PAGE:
The document with product photography ideas specific to my brand is helpful to share with creators when I invest in influencer marketing.
Next time you shop online, consider taking screenshots of product photos that catch your attention. You’ll begin to notice a pattern and will be able to study the detailed shots.
Ask yourself: How are the shadows (soft or harsh)? Which direction is the light coming in? What textures are used in these product shots to give dimension or tell a story?
Using Presets for Photo Editing
I used to DIY product photography at home and hire retouchers who I thought would magically improve images through photo editing. While retouchers can be very skilled, I later learned to invest in quality presets to help achieve consistent and high-quality edits.
A preset is a predefined bundle of photo edit settings that you can apply to any image. A preset can be for mobile or desktop, and you can use the preset’s settings to achieve a close-to-final and edited photo in just a few seconds.
I typically buy presets on Etsy. I ensure the presets are compatible with my mobile image editing app, Adobe Lightroom.
FAQs About DIY Product Photography
What equipment do I need to take product photos?
At the bare minimum, you need a camera to capture product photography. Whether it’s your phone or a starter DSLR camera, you need that device to capture a photo. The next most important piece of equipment, which might be optional depending on your desired aesthetic, is a lighting source.
What camera settings should I use for DIY product photography?
Suppose you’re shooting on an iPhone or another mobile device. In that case, you can adjust exposure or set Portrait style photos. Suppose you’re shooting on a more advanced DSLR camera. In that case, you have greater control over settings like shutter speed or the size of the camera lens opening (also known as f-stop).
There are no hard and fast rules to what settings to use. Still, it is common for professional product photographers to test multiple camera settings during a shoot.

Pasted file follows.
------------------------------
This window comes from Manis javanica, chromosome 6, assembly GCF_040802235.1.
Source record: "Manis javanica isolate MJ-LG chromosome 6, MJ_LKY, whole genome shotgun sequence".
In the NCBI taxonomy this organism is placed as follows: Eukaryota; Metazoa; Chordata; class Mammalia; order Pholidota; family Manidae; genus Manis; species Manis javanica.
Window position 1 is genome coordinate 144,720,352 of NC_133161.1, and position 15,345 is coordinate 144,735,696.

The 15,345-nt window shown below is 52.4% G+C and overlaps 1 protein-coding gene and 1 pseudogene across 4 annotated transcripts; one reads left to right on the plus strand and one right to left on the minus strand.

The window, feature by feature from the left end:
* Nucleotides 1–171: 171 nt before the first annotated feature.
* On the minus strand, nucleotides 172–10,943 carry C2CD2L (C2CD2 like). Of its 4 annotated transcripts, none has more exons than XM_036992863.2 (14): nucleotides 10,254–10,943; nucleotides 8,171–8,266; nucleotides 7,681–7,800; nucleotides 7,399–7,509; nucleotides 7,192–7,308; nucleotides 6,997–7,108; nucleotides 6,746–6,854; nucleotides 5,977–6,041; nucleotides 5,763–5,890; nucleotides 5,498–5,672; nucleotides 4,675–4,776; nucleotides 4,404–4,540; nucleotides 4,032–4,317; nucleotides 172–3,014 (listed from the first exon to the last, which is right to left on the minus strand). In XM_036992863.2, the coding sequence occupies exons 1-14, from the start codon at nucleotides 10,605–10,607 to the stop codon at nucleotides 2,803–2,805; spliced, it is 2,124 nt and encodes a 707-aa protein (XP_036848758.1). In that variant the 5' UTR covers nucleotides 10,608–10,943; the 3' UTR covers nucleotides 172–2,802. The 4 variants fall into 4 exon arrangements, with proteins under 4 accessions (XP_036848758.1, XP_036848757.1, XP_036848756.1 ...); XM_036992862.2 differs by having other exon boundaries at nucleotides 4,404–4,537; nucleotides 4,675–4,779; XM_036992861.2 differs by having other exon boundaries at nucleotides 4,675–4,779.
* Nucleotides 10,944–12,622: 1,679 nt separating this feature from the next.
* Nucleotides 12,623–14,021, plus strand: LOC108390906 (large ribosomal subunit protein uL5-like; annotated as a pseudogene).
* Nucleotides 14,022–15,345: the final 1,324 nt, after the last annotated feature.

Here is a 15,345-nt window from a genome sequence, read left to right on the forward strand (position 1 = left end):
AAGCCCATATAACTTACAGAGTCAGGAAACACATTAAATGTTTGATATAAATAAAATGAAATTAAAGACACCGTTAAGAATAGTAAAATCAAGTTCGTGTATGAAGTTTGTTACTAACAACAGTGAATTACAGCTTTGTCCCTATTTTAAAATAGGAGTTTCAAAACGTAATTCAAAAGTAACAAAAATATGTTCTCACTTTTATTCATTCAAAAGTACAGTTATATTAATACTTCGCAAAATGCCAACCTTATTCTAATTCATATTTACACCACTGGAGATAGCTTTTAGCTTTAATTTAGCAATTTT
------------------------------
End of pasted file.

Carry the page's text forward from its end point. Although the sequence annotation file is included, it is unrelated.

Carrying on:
Don’t be afraid to experiment. Maintain a curious mindset and give yourself ample time during your at-home shoots to explore and test.
There is no right or wrong way. However, to create a consistent product photography style for your product or brand, you should note which camera settings you typically use, so future shoots can apply a similar treatment.
What are the best backgrounds for product photos?
A white background is the most common for a product photo you feature on your ecommerce store. However, the best background for your product photos will depend on your product’s features, color, and texture. Show your product in different scenarios—think of lifestyle photos or shoot with food products.
Can I do a DIY product photography shoot at home?
Absolutely! I often clear off a corner of my bed (which happens to be near a window near lots of natural light) and stage a scene using my bedsheets and some relevant household items to add dimension. You do not need to rent out a photo studio. But that can certainly be an option that offers more space and a fresh perspective. Having an at-home photoshoot can be cost-efficient and still effective.
Do I need professional software for DIY product photography?
Photo editing software like Adobe Photoshop and Adobe Lightroom are commonly used; however, it’s unnecessary for your DIY product photography. You can achieve a high-quality photo using presets and filters available through apps on your phone. Generally, product photos used for
What are some inexpensive props I can use for my product photography?
Tissue paper, newspapers, blankets, and wood boards are all inexpensive props you might consider in your DIY product photos. These items might already be available in your home or with one trip to a local department or hardware store. Those props can add texture, color to your shots, and even depth if you choose to stack the props. Subtle props like these can make all the difference when up-leveling your product photography.
Is natural lighting best for DIY product photography?
When it comes to taking high quality photos, natural lighting isn’t necessarily the best choice for lighting, but it is undoubtedly the most cost-effective.
You don’t have to worry about multiple studio lights or the settings required to accommodate artificial lighting. However, the one challenge with natural sunlight is inconsistency.
You cannot guarantee that the sun to shine at a specific time or place.
If, for example, your shoot is an hour long, the sun, your light source, will be moving the entire time—we can’t stop science!—so working with natural light will take practice and become a skill.
You are also limited at which time you can shoot. Only when the sun is up, of course. But consider spending your evenings planning for shoots and being inspired for when the sun will rise again.
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About the Author
Shavaun is a branding, design & digital marketing expert and the Founder of Spoken Flames. As a two-time founder and award-winning creative ad professional, she lends her global-client experience to help enterprises and entrepreneurs transform ideas into tangible brands, products, or services—and maximize their presence on the Web.